One of my favorite "joy" stories involves a bride at the Bridal Salon, some years ago. A young woman came in, halfheartedly looking for a wedding dress. She was tall, a bit "solid" and heavy-set, though not really very overweight, but clearly unhappy with her self-image, in spite of a lovely face. She told me that she was in the process of losing weight, but just wanted to look at dresses. I think she might have been happy with a dress that made her look okay, and nothing more. I assured her that she was fine the way she was, and that I had a dress for her. (I've spent enough years sewing my own clothes to be cold-blooded about body types, so I can usually scope out a bride and figure out what would look good on her shape,)

I found the perfect dress, laced her into it, put on a veil and a tiara. The expression on her face as she looked in the mirror was well beyond the OMG moment I'm used to, when the bride know that THIS is the dress! Her face expressed wonder, astonishment, disbelief that she could look beautiful. "I want the whole package," she whispered.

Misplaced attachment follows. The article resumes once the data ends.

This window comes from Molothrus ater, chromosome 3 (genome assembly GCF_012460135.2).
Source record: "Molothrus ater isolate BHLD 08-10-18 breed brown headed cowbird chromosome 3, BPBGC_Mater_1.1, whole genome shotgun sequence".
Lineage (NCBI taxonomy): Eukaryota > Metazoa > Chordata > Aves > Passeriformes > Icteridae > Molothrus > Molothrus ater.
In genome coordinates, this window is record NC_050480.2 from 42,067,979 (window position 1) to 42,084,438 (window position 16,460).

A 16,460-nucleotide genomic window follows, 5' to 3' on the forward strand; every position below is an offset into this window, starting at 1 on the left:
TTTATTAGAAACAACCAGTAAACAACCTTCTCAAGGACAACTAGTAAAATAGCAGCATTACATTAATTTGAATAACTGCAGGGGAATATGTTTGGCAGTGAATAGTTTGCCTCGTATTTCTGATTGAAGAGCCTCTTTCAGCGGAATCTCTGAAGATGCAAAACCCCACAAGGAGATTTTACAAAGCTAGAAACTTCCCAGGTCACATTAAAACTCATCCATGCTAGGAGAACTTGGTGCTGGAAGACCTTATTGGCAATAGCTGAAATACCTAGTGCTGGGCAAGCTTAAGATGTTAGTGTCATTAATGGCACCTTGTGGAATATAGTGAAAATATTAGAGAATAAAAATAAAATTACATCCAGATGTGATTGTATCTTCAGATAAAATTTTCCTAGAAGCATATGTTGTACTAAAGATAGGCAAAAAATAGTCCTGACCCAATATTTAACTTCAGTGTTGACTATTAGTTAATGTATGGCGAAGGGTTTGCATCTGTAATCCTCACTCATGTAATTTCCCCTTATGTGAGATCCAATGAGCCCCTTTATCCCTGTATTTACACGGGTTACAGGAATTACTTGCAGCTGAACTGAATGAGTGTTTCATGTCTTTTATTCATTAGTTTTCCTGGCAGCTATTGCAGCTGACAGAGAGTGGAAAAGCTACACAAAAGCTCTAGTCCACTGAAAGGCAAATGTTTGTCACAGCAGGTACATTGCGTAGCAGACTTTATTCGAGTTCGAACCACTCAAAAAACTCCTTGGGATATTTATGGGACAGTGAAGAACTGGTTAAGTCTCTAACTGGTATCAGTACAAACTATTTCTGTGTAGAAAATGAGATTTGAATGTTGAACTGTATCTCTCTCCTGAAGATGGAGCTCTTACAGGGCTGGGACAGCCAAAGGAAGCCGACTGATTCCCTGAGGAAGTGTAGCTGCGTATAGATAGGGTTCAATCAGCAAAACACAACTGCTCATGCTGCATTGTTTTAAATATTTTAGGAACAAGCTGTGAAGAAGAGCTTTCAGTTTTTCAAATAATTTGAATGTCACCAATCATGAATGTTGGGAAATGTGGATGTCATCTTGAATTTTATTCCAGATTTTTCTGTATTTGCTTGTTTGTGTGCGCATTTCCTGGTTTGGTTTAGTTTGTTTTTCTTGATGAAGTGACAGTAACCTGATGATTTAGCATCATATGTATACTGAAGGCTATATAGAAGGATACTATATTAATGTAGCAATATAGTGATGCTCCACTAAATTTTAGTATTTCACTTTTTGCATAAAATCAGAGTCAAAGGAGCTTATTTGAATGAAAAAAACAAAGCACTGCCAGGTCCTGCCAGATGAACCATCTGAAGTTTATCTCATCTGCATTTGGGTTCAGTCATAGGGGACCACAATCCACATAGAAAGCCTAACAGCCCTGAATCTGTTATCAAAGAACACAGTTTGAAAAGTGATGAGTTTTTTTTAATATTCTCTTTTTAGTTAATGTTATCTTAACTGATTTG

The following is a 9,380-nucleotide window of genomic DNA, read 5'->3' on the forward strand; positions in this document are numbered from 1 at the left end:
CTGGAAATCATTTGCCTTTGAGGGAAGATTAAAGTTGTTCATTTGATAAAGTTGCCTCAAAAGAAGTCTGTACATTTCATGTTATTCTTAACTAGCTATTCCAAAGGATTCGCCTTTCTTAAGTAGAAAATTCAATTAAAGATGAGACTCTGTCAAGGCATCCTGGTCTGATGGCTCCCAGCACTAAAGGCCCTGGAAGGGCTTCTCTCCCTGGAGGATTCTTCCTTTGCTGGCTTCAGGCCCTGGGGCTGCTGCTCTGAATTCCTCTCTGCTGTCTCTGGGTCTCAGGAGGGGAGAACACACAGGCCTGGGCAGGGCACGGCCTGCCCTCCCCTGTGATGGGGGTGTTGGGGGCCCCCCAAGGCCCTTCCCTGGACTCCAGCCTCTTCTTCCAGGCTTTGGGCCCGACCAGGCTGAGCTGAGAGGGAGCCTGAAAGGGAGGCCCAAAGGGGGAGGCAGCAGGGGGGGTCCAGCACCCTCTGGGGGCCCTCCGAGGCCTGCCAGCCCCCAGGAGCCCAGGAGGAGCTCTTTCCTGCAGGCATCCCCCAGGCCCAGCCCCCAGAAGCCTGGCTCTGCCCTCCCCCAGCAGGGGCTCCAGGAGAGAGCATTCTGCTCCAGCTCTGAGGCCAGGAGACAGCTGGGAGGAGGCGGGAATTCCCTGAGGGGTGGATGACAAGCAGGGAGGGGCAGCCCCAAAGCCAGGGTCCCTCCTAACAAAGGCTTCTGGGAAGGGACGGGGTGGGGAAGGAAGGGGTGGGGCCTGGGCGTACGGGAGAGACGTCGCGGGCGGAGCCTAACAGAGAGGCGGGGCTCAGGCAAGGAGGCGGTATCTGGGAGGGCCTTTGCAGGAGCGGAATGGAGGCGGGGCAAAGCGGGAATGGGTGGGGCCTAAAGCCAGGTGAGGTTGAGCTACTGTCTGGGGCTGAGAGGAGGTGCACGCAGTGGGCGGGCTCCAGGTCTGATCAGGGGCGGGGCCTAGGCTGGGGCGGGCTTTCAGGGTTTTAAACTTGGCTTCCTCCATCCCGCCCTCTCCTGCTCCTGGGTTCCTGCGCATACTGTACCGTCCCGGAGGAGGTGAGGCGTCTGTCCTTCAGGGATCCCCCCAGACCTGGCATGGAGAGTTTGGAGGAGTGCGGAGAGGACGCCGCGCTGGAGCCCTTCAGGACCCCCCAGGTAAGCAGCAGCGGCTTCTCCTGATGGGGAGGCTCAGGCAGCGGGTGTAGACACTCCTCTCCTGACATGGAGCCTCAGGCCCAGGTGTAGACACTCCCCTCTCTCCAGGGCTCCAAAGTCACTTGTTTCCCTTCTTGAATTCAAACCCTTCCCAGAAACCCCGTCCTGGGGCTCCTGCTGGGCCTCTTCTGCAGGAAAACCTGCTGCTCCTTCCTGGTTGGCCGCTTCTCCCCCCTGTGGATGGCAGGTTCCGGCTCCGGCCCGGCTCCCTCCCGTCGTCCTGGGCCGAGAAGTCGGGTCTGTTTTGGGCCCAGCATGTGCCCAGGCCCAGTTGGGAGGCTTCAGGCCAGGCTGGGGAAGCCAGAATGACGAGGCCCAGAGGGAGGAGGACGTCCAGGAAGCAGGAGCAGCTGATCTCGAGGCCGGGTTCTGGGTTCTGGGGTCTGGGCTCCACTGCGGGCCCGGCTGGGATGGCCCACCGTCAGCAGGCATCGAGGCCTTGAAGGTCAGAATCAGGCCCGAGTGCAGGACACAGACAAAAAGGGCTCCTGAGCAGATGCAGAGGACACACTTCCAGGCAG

I grinned and said she'd have to look at herself a little while longer, while I went to get the paperwork. She said she had to call her mother in Boston. (I believe this was long enough ago so cell phones didn't yet have cameras.)  When I came back, she was sobbing into the phone. Not happy little tears, but huge sobs of relief and wonder, as she explained to her mother that she looked beautiful. She hung up and tried to apologize.

"Nonsense," I said. "This is a special moment, and your mother is far away. Look," I added. "I have four kids and a mess of grand-kids. Do you need a 'Mom' hug?" She fell into my arms and cried a few more grateful tears on my shoulder.

After she had paid for the whole package and left, my manager at the time congratulated me on the sale. "You'll take home a good commission for THAT!" she said.

"No," I said. "That's not the gold I'm taking home tonight."

It's moments like that, filled with shared joy---given and received---that send me happily to work each day.

Try it. Stop to give a bit of joy to someone, and see how your own heart swells with the joy of their happiness.


P.S. As has happened in the past, I'm getting emails from friends who want to post a comment, but can't figure out how. I think I've finally figured it out myself!